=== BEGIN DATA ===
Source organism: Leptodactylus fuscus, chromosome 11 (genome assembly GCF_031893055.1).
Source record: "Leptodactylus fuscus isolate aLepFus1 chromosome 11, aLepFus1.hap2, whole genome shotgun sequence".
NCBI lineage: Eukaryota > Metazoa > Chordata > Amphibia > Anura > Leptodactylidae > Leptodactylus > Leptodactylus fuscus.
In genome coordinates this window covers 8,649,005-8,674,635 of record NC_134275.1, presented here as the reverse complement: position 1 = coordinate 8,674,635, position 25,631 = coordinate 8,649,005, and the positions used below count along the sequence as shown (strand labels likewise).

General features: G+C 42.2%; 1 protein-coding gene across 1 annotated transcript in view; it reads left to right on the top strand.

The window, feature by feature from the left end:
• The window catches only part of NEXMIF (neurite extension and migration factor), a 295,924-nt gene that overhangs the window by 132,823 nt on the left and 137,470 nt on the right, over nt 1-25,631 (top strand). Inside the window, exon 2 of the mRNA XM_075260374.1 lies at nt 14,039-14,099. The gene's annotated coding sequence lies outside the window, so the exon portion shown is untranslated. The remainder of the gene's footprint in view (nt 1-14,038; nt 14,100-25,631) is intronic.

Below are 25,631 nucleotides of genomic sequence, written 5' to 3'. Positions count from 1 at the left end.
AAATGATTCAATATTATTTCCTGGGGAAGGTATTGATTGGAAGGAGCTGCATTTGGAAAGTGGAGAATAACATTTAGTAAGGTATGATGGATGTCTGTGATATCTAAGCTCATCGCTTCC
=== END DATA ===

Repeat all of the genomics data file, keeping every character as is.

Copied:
Source organism: Leptodactylus fuscus, chromosome 11 (genome assembly GCF_031893055.1).
Source record: "Leptodactylus fuscus isolate aLepFus1 chromosome 11, aLepFus1.hap2, whole genome shotgun sequence".
NCBI lineage: Eukaryota > Metazoa > Chordata > Amphibia > Anura > Leptodactylidae > Leptodactylus > Leptodactylus fuscus.
In genome coordinates this window covers 8,649,005-8,674,635 of record NC_134275.1, presented here as the reverse complement: position 1 = coordinate 8,674,635, position 25,631 = coordinate 8,649,005, and the positions used below count along the sequence as shown (strand labels likewise).

General features: G+C 42.2%; 1 protein-coding gene across 1 annotated transcript in view; it reads left to right on the top strand.

The window, feature by feature from the left end:
• The window catches only part of NEXMIF (neurite extension and migration factor), a 295,924-nt gene that overhangs the window by 132,823 nt on the left and 137,470 nt on the right, over nt 1-25,631 (top strand). Inside the window, exon 2 of the mRNA XM_075260374.1 lies at nt 14,039-14,099. The gene's annotated coding sequence lies outside the window, so the exon portion shown is untranslated. The remainder of the gene's footprint in view (nt 1-14,038; nt 14,100-25,631) is intronic.

Below are 25,631 nucleotides of genomic sequence, written 5' to 3'. Positions count from 1 at the left end.
AAATGATTCAATATTATTTCCTGGGGAAGGTATTGATTGGAAGGAGCTGCATTTGGAAAGTGGAGAATAACATTTAGTAAGGTATGATGGATGTCTGTGATATCTAAGCTCATCGCTTCC